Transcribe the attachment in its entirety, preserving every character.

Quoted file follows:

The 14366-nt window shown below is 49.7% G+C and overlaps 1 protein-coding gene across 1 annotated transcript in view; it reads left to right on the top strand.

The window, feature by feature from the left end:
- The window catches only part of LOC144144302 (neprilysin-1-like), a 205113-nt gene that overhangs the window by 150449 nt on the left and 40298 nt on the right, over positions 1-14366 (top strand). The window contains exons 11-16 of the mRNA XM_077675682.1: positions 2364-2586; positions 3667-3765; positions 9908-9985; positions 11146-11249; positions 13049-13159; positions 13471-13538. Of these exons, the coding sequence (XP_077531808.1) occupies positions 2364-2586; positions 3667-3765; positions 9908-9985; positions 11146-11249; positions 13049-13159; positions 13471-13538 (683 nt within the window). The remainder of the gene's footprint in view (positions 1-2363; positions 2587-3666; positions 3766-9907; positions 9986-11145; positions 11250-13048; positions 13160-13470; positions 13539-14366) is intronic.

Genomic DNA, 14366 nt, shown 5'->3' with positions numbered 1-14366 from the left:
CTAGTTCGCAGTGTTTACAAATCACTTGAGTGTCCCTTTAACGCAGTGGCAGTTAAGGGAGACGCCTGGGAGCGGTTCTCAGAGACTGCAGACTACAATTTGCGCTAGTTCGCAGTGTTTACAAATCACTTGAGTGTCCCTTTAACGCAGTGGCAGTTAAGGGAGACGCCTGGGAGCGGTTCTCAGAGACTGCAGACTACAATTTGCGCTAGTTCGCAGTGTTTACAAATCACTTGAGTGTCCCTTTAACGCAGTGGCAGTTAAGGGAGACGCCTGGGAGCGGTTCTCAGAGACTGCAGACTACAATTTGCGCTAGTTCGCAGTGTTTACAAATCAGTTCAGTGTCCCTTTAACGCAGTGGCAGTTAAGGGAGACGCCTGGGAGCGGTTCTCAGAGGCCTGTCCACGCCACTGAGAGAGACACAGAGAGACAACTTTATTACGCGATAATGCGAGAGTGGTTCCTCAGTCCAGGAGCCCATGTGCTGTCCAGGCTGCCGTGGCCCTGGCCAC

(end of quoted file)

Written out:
The 14366-nt window shown below is 49.7% G+C and overlaps 1 protein-coding gene across 1 annotated transcript in view; it reads left to right on the top strand.

The window, feature by feature from the left end:
- The window catches only part of LOC144144302 (neprilysin-1-like), a 205113-nt gene that overhangs the window by 150449 nt on the left and 40298 nt on the right, over positions 1-14366 (top strand). The window contains exons 11-16 of the mRNA XM_077675682.1: positions 2364-2586; positions 3667-3765; positions 9908-9985; positions 11146-11249; positions 13049-13159; positions 13471-13538. Of these exons, the coding sequence (XP_077531808.1) occupies positions 2364-2586; positions 3667-3765; positions 9908-9985; positions 11146-11249; positions 13049-13159; positions 13471-13538 (683 nt within the window). The remainder of the gene's footprint in view (positions 1-2363; positions 2587-3666; positions 3766-9907; positions 9986-11145; positions 11250-13048; positions 13160-13470; positions 13539-14366) is intronic.

Genomic DNA, 14366 nt, shown 5'->3' with positions numbered 1-14366 from the left:
CTAGTTCGCAGTGTTTACAAATCACTTGAGTGTCCCTTTAACGCAGTGGCAGTTAAGGGAGACGCCTGGGAGCGGTTCTCAGAGACTGCAGACTACAATTTGCGCTAGTTCGCAGTGTTTACAAATCACTTGAGTGTCCCTTTAACGCAGTGGCAGTTAAGGGAGACGCCTGGGAGCGGTTCTCAGAGACTGCAGACTACAATTTGCGCTAGTTCGCAGTGTTTACAAATCACTTGAGTGTCCCTTTAACGCAGTGGCAGTTAAGGGAGACGCCTGGGAGCGGTTCTCAGAGACTGCAGACTACAATTTGCGCTAGTTCGCAGTGTTTACAAATCAGTTCAGTGTCCCTTTAACGCAGTGGCAGTTAAGGGAGACGCCTGGGAGCGGTTCTCAGAGGCCTGTCCACGCCACTGAGAGAGACACAGAGAGACAACTTTATTACGCGATAATGCGAGAGTGGTTCCTCAGTCCAGGAGCCCATGTGCTGTCCAGGCTGCCGTGGCCCTGGCCAC